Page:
bodily harm, or in such apparent danger as caused him, in good
faith, to fear death or great bodily harm. The danger need not be
actual, but the belief must be in good faith and the reaction must
Court of Appeals of Indiana | Memorandum Decision 21A-CR-2023 | May 6, 2022 Page 7 of 7
be reasonable. Similarly, sudden heat, which is sufficient to
reduce murder to voluntary manslaughter, requires evidence of
anger, rage, sudden resentment, or terror that is sufficient to
obscure the reason of an ordinary man. Thus, terror sufficient to
establish the fear of death or great bodily harm necessary for self-defense
could be equally sufficient to invoke sudden heat. In other words, the
same evidence can either mitigate murder or excuse it altogether. It’s the
jury’s call.
Id. at 573-74 (internal citations and quotations omitted) (emphasis supplied).
[14] Here, it is undisputed that Lewis’s actions provoked terror in McGee and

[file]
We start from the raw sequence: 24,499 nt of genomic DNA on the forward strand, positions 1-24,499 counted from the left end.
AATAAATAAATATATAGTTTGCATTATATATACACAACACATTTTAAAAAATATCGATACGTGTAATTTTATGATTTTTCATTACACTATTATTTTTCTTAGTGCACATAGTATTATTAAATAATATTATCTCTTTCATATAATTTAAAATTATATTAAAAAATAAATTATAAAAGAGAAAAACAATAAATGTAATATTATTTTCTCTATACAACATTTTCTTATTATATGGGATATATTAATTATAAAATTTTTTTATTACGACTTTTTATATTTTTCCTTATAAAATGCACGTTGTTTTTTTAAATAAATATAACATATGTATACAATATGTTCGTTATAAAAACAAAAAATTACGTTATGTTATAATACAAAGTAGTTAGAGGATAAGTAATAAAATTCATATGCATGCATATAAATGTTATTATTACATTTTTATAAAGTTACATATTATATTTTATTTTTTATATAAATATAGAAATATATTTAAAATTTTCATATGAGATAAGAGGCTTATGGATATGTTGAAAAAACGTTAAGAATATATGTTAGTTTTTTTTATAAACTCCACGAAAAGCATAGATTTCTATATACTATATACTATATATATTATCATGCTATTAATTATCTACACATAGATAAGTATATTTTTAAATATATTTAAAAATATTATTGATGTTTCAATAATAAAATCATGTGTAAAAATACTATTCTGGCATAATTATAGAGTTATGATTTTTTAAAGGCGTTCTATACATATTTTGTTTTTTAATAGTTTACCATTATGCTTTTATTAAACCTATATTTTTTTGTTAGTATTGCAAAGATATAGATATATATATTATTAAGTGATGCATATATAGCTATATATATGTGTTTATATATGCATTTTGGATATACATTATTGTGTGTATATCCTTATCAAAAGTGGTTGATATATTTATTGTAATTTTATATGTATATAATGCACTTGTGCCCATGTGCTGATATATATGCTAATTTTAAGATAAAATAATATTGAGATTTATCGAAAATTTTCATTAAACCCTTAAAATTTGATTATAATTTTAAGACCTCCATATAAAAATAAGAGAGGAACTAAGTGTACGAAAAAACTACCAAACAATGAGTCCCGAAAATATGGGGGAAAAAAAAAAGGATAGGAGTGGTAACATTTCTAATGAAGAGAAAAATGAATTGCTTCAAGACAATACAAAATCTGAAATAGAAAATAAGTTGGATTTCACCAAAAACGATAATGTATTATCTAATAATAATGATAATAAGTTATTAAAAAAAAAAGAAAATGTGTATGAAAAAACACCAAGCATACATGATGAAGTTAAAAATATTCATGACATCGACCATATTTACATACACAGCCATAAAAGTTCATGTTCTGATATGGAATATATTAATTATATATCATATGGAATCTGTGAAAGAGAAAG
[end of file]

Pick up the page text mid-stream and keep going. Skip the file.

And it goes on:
precipitated the shooting. We do not disagree that the evidence established that
McGee objectively feared for his life as he stood outside the home ushering
loved ones to safety. But the evidence also showed that Lewis was unarmed at
the time McGee rapidly shot him at least five times and that McGee
immediately turned and fired seven times without looking to see whether Lewis
was even still armed with the shotgun. Though certainly a close call, it was
well within the jury’s province to determine that McGee’s actions as Lewis
walked out of the home were impulsive and unreasonable and resulted from
terror and a sudden impetus to kill. Accordingly, we affirm the conviction for
voluntary manslaughter.

Outcome: Judgment affirmed